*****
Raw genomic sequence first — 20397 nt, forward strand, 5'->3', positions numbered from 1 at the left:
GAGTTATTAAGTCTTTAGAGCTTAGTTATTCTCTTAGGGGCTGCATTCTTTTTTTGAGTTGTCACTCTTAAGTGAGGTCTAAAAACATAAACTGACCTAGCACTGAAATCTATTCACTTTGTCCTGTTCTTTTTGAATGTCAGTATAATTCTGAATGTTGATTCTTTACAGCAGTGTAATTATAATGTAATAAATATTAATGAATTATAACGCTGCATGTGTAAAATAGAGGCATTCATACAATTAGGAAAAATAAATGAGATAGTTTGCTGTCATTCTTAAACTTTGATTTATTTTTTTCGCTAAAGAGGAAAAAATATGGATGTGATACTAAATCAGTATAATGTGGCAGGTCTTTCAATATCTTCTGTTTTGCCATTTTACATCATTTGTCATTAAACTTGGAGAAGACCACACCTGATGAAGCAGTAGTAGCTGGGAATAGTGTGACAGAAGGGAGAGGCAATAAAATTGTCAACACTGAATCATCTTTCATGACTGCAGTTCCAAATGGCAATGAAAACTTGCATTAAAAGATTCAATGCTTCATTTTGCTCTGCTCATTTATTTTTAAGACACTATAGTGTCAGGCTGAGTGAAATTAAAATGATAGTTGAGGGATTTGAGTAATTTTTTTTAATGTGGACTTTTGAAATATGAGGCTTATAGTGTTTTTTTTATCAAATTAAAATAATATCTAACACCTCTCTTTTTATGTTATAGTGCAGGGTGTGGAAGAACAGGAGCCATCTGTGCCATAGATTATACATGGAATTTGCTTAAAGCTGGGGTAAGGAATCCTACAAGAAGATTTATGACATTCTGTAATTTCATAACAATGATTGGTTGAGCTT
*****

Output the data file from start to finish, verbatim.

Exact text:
Raw genomic sequence first — 20397 nt, forward strand, 5'->3', positions numbered from 1 at the left:
GAGTTATTAAGTCTTTAGAGCTTAGTTATTCTCTTAGGGGCTGCATTCTTTTTTTGAGTTGTCACTCTTAAGTGAGGTCTAAAAACATAAACTGACCTAGCACTGAAATCTATTCACTTTGTCCTGTTCTTTTTGAATGTCAGTATAATTCTGAATGTTGATTCTTTACAGCAGTGTAATTATAATGTAATAAATATTAATGAATTATAACGCTGCATGTGTAAAATAGAGGCATTCATACAATTAGGAAAAATAAATGAGATAGTTTGCTGTCATTCTTAAACTTTGATTTATTTTTTTCGCTAAAGAGGAAAAAATATGGATGTGATACTAAATCAGTATAATGTGGCAGGTCTTTCAATATCTTCTGTTTTGCCATTTTACATCATTTGTCATTAAACTTGGAGAAGACCACACCTGATGAAGCAGTAGTAGCTGGGAATAGTGTGACAGAAGGGAGAGGCAATAAAATTGTCAACACTGAATCATCTTTCATGACTGCAGTTCCAAATGGCAATGAAAACTTGCATTAAAAGATTCAATGCTTCATTTTGCTCTGCTCATTTATTTTTAAGACACTATAGTGTCAGGCTGAGTGAAATTAAAATGATAGTTGAGGGATTTGAGTAATTTTTTTTAATGTGGACTTTTGAAATATGAGGCTTATAGTGTTTTTTTTATCAAATTAAAATAATATCTAACACCTCTCTTTTTATGTTATAGTGCAGGGTGTGGAAGAACAGGAGCCATCTGTGCCATAGATTATACATGGAATTTGCTTAAAGCTGGGGTAAGGAATCCTACAAGAAGATTTATGACATTCTGTAATTTCATAACAATGATTGGTTGAGCTT